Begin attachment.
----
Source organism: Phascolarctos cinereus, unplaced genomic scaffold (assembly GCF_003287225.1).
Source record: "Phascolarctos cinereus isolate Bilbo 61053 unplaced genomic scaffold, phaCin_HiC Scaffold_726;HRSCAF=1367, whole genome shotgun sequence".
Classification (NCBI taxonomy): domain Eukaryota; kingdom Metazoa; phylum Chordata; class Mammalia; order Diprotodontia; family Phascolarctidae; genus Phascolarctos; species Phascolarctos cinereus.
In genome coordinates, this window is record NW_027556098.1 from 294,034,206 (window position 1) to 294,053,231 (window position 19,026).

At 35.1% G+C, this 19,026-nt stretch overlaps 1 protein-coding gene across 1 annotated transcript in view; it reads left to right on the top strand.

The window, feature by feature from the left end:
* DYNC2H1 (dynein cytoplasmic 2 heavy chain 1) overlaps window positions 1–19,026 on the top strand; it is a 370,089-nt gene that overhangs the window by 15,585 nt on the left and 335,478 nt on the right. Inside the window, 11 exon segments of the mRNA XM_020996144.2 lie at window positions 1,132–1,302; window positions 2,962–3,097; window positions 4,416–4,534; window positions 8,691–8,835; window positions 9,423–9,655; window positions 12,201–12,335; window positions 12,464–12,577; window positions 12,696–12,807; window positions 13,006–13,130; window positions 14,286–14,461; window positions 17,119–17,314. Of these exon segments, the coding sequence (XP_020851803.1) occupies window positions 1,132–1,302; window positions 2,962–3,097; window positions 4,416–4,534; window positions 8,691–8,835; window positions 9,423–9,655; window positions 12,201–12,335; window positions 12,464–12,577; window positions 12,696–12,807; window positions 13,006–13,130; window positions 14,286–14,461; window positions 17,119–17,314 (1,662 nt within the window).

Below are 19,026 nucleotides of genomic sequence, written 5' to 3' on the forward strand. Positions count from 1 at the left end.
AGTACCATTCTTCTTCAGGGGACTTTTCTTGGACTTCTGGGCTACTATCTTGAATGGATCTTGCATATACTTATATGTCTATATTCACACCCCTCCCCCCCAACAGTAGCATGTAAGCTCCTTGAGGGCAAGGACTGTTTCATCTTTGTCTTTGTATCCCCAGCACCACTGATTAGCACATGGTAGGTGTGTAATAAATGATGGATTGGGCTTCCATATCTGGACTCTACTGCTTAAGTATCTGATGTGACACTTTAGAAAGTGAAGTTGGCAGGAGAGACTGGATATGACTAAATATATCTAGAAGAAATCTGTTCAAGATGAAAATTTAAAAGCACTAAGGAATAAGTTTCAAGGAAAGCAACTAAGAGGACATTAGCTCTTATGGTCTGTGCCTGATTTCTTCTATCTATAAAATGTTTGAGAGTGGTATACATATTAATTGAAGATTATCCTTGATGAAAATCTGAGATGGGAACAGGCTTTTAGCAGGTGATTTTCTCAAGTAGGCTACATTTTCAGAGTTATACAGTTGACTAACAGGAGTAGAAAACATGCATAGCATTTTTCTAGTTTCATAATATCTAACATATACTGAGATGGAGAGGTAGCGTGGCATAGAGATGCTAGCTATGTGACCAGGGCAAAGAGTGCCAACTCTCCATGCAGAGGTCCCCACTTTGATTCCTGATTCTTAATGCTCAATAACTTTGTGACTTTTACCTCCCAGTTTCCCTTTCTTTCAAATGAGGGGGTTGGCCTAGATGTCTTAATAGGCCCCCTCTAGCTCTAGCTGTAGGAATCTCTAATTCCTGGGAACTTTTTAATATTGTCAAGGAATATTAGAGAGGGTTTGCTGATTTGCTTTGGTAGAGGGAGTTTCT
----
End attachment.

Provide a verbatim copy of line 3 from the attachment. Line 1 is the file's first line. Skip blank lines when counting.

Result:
Classification (NCBI taxonomy): domain Eukaryota; kingdom Metazoa; phylum Chordata; class Mammalia; order Diprotodontia; family Phascolarctidae; genus Phascolarctos; species Phascolarctos cinereus.